I think not, based in part on my experience working in Africa. Before joining the IMF's New Delhi office, I led the Fund's work in Uganda at a time when many countries in sub-Saharan Africa were reexamining their monetary policy frameworks. The discussion on whether or not inflation targeting is appropriate and feasible for India reminds me strongly of similar debates in Africa. In Africa, as in India, many analysts questioned whether inflation targeting is appropriate, arguing that macroeconomic data are too poor, there is too much food in the headline CPI basket, the transmission mechanism is weakly understood, or that administrative prices are the dominant factor. Sound familiar?

The evolution of the setting for monetary policy in Africa

For many years, countries in sub-Saharan Africa - frankly, like those elsewhere in the developing world - relied on controlling the money supply to achieve their inflation objectives. (Unless, that is, they maintain a pegged exchange rate, in which case their scope for independent monetary policy was very limited.) In recent years, however, central bankers in a number of developing countries that do have scope for monetary policy have become disenchanted with the use of monetary aggregates as a nominal anchor. Why?

For one thing, the relationship between money and inflation has weakened as inflation has stabilized. The average CPI inflation rate in a sample of 64 emerging market and low income countries fell by half, from 18.6 percent during 1990-2002 to 9.3 percent in 2002-2012, and the volatility around those averages has caome off sharply as well. Although money does still significantly matter for inflation, in cross-country regressions, the coefficient on money growth has declined sharply (IMF (2014b)). Similarly, financial deepening and greater monetization have led to a decline in the velocity of money, while money multipliers have trended upward, reflecting greater interest rate sensitivity stemming from financial inclusion. Innovative payments technologies, such as mobile banking (M-pesa) have played a role by expanding access to finance.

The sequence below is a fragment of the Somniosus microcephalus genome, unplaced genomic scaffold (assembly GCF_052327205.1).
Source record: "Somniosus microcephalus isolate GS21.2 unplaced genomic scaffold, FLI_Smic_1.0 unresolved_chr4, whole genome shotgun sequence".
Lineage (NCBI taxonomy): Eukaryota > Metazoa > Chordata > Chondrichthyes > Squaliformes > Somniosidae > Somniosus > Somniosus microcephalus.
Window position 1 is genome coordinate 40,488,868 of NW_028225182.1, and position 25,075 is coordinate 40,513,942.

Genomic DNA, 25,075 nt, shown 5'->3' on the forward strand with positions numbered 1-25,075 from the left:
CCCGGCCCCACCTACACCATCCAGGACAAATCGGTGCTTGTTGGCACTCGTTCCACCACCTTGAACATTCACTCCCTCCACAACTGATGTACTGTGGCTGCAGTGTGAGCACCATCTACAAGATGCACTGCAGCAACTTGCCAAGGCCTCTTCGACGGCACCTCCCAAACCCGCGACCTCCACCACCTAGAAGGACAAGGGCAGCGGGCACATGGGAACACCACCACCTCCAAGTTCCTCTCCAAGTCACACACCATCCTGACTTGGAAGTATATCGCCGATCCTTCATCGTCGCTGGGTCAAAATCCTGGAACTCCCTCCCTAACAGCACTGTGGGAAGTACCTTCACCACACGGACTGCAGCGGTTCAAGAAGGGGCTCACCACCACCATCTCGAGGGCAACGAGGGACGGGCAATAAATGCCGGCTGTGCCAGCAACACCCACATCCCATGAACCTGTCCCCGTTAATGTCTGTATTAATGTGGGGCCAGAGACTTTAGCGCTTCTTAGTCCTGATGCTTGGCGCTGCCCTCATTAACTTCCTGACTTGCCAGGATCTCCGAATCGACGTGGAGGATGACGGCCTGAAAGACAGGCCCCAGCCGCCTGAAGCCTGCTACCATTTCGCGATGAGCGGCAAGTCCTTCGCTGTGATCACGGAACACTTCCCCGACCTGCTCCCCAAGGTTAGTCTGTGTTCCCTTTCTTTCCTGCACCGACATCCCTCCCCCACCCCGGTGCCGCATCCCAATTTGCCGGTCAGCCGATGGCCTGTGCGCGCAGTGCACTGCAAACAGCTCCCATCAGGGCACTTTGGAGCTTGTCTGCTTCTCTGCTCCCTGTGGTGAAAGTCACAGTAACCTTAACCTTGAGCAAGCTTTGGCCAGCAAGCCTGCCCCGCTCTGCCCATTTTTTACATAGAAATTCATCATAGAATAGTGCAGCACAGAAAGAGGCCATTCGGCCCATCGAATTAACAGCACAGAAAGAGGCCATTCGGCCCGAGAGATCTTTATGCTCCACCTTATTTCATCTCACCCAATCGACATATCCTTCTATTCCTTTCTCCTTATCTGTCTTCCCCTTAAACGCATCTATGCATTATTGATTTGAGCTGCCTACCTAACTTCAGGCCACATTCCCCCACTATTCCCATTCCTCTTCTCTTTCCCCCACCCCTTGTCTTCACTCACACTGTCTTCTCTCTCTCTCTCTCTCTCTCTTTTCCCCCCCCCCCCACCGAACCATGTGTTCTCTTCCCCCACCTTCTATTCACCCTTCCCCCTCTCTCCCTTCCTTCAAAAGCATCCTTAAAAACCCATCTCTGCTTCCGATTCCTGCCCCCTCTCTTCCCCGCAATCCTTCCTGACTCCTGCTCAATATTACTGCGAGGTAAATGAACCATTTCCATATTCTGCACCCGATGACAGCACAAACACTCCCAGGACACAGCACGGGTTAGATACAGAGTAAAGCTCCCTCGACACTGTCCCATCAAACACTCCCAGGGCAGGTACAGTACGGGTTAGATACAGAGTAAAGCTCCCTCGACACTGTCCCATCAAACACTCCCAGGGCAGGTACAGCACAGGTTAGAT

Sub-Saharan Africa: Inflation and Money Growth

Greater central bank independence and reduced fiscal dominance in Africa have also dented the case for money targeting, which some had previously felt was a way to bolster fiscal discipline. Direct central bank financing of the government budget deficit has declined sharply in Africa, from an average of 12 percent of GDP during 1990-2000, to only about 2 per cent of GDP in 2012.

Similarly, greater exchange rate flexibility in sub-Saharan Africa has enhanced the scope for independent monetary policy. The number of `soft peg' regimes in Africa fell from 28 in 2007 to 11 in 2012, allowing monetary authorities to pay greater attention to fighting inflation (IMF (2014b)). At the same time, a number of countries (such as Ghana, Kenya and Uganda) took steps to open their capital accounts, which enhanced the role of interest rates in their monetary policy frameworks

If not money, what do you target?

Since the use of a monetary aggregate as nominal anchor is losing favor, and exchange rate pegs generate well-known risks, what is a central banker to do? The main alternative is some form of inflation targeting. Long used by many advanced economies - and without getting into the debate over whether monetary policy should aim at both low inflation and financial stability (Lagarde (2014)) - inflation targeting has much to commend it. But aren't there preconditions which need to be satisfied before an emerging market or developing country "qualifies" for inflation targeting?

The early literature on inflation targeting in advanced countries emphasised the concept of preconditions - like central bank operational independence, the absence of fiscal dominance, deep financial markets, and a well-understood monetary transmission mechanism. Yet some research at the IMF suggests that a number of the countries which successfully adopted inflation targeting didn't initially meet all, or even many, of these preconditions (Freedman and Otker-Robe (2011)). In fact, the preconditions were often met after a country adopted inflation targeting, suggesting that the direction of causality could run the other way. Maybe countries adopting inflation targeting are then strongly motivated to put in place supportive institutions, such as more robust central bank independence, better and more frequent macroeconomic data, financial development, and enhanced analytical and modeling capacity for the monetary authorities. In my view that is what we are seeing in Africa.